older woman looking out the window

Living Alone Can Be Hazardous for Senior Health

April 1, 2024

The number of American adults who are living alone is increasing drastically. In 2020, approximately 27% of people aged 60 and older were living alone, according to the Pew Research Center. Nearly 50% of women over 75 live alone and are increasingly socially isolated. 

Adding to issues of loneliness, our minds and bodies may lose a step or two as we age. Physically, we become more fragile and less mobile. Memory decline and cognitive impairment can make everyday tasks more difficult. 42% of seniors with memory decline need help with household tasks, according to the Centers for Disease Control (CDC).

For seniors living alone, this can make them especially vulnerable to accidents and hazards in or around the home. Additionally, the fear of not being able to do things independently can take a toll on a senior’s mental health and self-esteem. For that reason, it can be helpful to make living alone a collaborative experience between seniors and their loved ones. We sat down with Mark Nathanson, MD, a geriatric psychiatrist at Columbia, for tips on setting seniors up for success.

Falling, Showering, Cooking—Oh My!

One of the most significant hazards for seniors living alone is tripping and falling. According to the CDC, about one in four seniors— more than 14 million people— fall each year, causing hip fractures, broken bones, and traumatic brain injuries. These injuries cause 3 million trips to the emergency room every year.

“Make it a priority to go through your home or apartment looking for ways to reduce excess disability. Use night lights, get rid of those worn scatter rugs, and clear the hallways. Falling is a major source of chronic disability and can also lead to worsening isolation due to fear of going outside,” explains Dr. Nathanson.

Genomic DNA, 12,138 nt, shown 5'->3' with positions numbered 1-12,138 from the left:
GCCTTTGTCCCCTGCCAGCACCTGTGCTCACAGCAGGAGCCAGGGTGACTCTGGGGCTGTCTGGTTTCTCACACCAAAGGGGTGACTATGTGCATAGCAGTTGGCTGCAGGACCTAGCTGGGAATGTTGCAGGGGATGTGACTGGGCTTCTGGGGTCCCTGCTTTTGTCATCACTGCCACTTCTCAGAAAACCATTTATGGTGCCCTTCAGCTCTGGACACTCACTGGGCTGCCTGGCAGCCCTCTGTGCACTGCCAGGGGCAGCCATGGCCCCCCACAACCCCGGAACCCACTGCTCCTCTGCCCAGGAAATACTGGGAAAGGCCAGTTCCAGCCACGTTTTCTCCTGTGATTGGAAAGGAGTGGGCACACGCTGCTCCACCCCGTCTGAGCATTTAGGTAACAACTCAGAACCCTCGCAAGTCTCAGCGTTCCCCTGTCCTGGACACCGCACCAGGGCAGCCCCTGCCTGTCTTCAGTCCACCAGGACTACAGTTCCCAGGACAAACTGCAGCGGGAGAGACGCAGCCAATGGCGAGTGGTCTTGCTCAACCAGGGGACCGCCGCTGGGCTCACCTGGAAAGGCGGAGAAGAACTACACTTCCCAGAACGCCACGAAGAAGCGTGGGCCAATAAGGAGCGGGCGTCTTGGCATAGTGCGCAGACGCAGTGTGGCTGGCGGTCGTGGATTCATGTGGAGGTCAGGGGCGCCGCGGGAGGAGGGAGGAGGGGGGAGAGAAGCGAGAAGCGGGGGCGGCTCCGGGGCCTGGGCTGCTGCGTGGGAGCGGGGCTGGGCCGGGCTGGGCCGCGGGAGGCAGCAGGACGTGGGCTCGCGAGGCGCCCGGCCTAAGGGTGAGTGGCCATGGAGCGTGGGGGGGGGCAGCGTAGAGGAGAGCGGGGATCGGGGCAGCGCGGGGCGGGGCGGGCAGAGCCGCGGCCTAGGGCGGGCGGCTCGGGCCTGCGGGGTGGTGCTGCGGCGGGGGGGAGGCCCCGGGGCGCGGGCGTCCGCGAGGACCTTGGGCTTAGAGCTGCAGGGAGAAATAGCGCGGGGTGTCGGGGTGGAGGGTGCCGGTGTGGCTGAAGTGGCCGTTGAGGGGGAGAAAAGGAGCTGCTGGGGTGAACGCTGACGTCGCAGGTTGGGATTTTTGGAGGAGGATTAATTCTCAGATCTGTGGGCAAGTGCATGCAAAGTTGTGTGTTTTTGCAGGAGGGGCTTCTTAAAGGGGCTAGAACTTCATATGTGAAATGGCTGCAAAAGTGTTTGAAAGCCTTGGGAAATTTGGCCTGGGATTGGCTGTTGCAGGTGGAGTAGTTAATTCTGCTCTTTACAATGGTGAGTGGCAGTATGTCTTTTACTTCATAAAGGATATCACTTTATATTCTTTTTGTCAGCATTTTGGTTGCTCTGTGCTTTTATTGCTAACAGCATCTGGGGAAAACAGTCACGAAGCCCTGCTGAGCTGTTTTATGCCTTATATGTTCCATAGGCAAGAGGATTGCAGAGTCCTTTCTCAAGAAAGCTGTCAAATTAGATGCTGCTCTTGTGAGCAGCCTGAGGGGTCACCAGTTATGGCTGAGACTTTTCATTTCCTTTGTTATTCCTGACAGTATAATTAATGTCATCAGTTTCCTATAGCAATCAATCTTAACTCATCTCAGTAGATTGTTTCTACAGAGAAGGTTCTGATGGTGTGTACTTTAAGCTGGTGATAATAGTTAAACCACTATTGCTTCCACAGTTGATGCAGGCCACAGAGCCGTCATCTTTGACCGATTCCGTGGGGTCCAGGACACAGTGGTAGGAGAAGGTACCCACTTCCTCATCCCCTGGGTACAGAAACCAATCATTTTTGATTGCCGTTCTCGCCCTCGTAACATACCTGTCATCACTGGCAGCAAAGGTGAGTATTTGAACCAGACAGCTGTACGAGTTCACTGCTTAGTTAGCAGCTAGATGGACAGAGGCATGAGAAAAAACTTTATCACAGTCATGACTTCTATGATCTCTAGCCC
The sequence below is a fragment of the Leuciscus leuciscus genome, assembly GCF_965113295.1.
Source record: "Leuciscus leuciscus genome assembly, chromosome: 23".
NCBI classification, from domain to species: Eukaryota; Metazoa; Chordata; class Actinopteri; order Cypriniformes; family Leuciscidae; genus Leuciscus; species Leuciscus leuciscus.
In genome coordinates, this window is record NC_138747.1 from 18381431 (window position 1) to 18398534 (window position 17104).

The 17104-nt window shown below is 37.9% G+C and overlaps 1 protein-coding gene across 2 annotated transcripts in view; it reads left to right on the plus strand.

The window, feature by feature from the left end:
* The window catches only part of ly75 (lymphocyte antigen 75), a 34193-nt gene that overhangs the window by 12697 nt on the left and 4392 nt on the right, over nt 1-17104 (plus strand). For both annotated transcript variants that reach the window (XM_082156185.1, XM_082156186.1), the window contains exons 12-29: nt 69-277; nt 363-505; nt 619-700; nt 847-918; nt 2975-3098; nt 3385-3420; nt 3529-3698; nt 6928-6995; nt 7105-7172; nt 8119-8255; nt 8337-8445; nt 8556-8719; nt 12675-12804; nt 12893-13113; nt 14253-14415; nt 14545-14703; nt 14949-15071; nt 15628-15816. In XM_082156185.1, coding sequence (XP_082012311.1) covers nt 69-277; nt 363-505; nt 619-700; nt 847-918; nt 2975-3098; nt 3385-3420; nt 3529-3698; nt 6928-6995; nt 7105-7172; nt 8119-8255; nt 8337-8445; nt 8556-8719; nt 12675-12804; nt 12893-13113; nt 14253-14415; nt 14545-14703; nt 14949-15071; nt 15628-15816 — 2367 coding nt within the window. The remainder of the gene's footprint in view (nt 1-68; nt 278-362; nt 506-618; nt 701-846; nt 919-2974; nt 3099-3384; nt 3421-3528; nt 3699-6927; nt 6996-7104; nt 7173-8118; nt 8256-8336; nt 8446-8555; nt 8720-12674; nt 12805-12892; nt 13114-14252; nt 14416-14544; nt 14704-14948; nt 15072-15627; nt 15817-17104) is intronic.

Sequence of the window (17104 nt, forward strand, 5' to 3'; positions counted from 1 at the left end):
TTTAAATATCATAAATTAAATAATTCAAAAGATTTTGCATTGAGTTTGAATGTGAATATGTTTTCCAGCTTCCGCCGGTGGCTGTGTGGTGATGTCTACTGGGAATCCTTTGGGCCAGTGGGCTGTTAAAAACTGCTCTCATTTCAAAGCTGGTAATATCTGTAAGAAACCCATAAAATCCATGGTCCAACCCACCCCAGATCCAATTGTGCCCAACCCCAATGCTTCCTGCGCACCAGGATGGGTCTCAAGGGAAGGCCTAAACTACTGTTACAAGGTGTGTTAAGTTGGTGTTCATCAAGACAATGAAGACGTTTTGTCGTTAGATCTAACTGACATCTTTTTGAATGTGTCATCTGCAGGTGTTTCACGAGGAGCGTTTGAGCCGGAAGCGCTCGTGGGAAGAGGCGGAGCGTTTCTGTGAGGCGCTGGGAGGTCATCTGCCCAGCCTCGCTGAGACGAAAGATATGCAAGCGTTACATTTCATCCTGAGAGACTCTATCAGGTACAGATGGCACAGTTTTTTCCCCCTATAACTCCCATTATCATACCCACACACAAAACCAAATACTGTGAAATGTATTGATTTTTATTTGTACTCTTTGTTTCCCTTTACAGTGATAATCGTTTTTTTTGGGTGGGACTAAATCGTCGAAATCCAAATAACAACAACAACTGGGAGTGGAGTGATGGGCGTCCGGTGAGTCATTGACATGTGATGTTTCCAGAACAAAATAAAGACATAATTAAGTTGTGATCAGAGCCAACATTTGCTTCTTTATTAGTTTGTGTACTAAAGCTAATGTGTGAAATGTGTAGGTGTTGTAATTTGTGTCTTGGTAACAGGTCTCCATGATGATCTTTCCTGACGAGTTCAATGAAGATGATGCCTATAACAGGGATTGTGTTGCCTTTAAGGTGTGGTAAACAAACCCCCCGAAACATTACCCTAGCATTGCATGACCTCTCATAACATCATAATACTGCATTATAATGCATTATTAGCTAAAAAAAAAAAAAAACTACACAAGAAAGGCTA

Difficulty with walking or balance, muscle weaknesses, or vision problems that make it harder to see obstacles can contribute to fall risks for seniors.

To help prevent falls, it’s essential to:

  • Keep walkways clear and well-lit. 
  • Remove any rugs or other items that could cause someone to trip.  
  • Carpeting helps as long as it is securely flattened, as slippery floors with hard surfaces can make landing from falls more serious. 
  • Wear non-slip shoes and use a cane or walker to help maintain balance. 
  • Remove clutter—from piles of papers and magazines to excess furniture and knick-knacks—which can be a major tripping or bumping hazard for seniors living alone. 
  • Help your senior organize, sort, donate, store, or discard any unnecessary objects to help make moving around easier with plenty of space to maneuver.

Although falls can occur anywhere, the bathroom can be incredibly slippery. To prevent falls in the bathroom, install grab bars or handrails near the shower and toilet. Non-slip mats should also be placed on the bathroom floor to prevent slipping. Investing in a sturdy shower chair with non-slip feet can also be helpful.

Seniors also need to be mindful of cooking accidents, such as burns, cuts, and fires. There are some safety things you can help your senior do in the kitchen, including: